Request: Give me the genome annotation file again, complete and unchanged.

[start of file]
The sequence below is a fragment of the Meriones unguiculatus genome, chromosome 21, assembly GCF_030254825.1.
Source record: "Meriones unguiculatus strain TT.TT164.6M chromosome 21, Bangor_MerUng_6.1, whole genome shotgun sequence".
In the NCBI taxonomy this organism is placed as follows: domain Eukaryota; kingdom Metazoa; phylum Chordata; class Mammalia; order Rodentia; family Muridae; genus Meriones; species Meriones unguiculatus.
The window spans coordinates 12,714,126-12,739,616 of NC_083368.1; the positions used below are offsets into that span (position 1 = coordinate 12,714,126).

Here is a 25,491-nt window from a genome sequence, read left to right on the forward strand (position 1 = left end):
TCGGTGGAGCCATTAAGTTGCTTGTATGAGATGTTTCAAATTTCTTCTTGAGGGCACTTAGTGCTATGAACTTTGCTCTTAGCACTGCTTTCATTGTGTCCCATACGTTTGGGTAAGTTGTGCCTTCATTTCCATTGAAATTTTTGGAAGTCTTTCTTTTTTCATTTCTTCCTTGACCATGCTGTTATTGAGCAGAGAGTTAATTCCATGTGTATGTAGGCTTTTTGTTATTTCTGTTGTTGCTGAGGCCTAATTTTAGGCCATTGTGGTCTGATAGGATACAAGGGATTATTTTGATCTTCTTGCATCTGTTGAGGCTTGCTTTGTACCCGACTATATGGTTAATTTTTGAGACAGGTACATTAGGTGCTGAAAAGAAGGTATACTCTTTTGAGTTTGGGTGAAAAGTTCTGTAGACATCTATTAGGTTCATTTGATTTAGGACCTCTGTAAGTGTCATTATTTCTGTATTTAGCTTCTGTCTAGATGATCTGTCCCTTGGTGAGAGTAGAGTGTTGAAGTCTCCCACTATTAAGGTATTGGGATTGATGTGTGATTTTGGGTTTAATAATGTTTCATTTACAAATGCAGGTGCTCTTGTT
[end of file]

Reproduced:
The sequence below is a fragment of the Meriones unguiculatus genome, chromosome 21, assembly GCF_030254825.1.
Source record: "Meriones unguiculatus strain TT.TT164.6M chromosome 21, Bangor_MerUng_6.1, whole genome shotgun sequence".
In the NCBI taxonomy this organism is placed as follows: domain Eukaryota; kingdom Metazoa; phylum Chordata; class Mammalia; order Rodentia; family Muridae; genus Meriones; species Meriones unguiculatus.
The window spans coordinates 12,714,126-12,739,616 of NC_083368.1; the positions used below are offsets into that span (position 1 = coordinate 12,714,126).

Here is a 25,491-nt window from a genome sequence, read left to right on the forward strand (position 1 = left end):
TCGGTGGAGCCATTAAGTTGCTTGTATGAGATGTTTCAAATTTCTTCTTGAGGGCACTTAGTGCTATGAACTTTGCTCTTAGCACTGCTTTCATTGTGTCCCATACGTTTGGGTAAGTTGTGCCTTCATTTCCATTGAAATTTTTGGAAGTCTTTCTTTTTTCATTTCTTCCTTGACCATGCTGTTATTGAGCAGAGAGTTAATTCCATGTGTATGTAGGCTTTTTGTTATTTCTGTTGTTGCTGAGGCCTAATTTTAGGCCATTGTGGTCTGATAGGATACAAGGGATTATTTTGATCTTCTTGCATCTGTTGAGGCTTGCTTTGTACCCGACTATATGGTTAATTTTTGAGACAGGTACATTAGGTGCTGAAAAGAAGGTATACTCTTTTGAGTTTGGGTGAAAAGTTCTGTAGACATCTATTAGGTTCATTTGATTTAGGACCTCTGTAAGTGTCATTATTTCTGTATTTAGCTTCTGTCTAGATGATCTGTCCCTTGGTGAGAGTAGAGTGTTGAAGTCTCCCACTATTAAGGTATTGGGATTGATGTGTGATTTTGGGTTTAATAATGTTTCATTTACAAATGCAGGTGCTCTTGTT